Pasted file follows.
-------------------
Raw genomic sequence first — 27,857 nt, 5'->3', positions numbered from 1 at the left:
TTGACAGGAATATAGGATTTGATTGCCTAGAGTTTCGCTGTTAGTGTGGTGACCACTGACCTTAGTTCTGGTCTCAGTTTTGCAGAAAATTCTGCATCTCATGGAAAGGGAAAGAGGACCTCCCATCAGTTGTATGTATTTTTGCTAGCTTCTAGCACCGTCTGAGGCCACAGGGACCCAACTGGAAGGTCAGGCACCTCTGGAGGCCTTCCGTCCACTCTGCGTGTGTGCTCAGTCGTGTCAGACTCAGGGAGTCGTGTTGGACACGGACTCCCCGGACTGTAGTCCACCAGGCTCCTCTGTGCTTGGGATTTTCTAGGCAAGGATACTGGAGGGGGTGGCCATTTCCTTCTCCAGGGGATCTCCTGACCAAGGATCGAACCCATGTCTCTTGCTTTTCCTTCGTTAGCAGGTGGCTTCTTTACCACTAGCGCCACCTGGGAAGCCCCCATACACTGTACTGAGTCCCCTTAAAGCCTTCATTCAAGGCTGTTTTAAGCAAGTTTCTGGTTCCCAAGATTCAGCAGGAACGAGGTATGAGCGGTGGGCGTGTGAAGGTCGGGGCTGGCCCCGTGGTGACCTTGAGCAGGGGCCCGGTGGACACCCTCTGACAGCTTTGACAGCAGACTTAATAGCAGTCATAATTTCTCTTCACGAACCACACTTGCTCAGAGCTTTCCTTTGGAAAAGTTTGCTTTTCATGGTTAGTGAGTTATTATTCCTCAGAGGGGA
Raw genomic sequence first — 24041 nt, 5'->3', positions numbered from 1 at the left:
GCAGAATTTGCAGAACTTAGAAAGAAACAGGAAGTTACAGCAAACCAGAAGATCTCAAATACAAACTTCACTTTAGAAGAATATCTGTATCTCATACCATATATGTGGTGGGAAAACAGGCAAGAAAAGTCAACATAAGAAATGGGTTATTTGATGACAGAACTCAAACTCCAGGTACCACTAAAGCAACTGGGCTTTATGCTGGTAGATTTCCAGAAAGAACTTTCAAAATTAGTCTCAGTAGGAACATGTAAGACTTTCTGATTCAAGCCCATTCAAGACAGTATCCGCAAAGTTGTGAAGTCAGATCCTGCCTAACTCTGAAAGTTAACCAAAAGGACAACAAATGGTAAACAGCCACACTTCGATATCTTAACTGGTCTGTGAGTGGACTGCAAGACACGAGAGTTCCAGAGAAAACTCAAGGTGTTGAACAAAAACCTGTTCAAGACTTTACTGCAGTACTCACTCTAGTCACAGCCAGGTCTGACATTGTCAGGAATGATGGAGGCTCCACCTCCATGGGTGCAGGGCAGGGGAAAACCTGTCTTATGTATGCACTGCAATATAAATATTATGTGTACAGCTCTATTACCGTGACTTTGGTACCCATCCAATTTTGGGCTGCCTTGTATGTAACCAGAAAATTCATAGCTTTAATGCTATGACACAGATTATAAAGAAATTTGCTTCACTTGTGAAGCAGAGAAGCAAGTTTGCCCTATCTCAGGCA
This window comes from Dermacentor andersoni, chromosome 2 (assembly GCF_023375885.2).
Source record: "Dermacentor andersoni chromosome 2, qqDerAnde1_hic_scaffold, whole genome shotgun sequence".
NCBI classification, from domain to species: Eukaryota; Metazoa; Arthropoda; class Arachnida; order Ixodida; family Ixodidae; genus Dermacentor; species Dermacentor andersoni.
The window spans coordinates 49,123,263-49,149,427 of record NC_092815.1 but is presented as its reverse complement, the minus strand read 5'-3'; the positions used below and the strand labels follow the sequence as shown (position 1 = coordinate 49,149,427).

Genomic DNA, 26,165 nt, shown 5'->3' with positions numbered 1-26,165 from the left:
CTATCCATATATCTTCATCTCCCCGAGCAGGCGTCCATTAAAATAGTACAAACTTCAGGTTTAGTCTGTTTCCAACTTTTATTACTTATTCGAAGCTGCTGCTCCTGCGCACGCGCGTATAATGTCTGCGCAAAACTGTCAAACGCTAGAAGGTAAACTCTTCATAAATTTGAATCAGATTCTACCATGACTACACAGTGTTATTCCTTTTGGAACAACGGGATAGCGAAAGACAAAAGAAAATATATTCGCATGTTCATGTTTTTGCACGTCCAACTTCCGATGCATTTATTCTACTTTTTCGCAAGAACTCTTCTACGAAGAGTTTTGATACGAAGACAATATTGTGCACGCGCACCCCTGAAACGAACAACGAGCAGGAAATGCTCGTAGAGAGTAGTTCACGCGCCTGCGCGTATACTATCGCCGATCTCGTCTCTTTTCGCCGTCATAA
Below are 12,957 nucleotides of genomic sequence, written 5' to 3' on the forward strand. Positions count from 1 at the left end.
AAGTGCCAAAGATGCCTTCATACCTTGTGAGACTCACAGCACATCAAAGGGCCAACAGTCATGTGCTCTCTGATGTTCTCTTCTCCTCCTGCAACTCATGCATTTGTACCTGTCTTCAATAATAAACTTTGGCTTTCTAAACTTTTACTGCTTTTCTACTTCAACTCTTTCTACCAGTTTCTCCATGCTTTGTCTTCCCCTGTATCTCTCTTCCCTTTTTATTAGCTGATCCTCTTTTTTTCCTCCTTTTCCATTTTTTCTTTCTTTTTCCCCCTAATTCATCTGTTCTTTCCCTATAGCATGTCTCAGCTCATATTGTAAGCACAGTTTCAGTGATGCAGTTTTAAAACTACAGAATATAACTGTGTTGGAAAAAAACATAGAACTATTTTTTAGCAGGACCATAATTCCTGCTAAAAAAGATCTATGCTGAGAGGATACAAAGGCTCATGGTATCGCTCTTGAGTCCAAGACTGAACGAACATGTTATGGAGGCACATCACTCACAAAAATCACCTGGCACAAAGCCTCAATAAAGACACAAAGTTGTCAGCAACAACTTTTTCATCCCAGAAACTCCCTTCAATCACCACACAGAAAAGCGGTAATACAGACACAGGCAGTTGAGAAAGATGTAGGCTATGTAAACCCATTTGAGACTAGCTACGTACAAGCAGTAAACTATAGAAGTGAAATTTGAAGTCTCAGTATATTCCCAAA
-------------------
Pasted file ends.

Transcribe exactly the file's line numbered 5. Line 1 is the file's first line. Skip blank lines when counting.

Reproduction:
This window comes from Dermacentor andersoni, chromosome 2 (assembly GCF_023375885.2).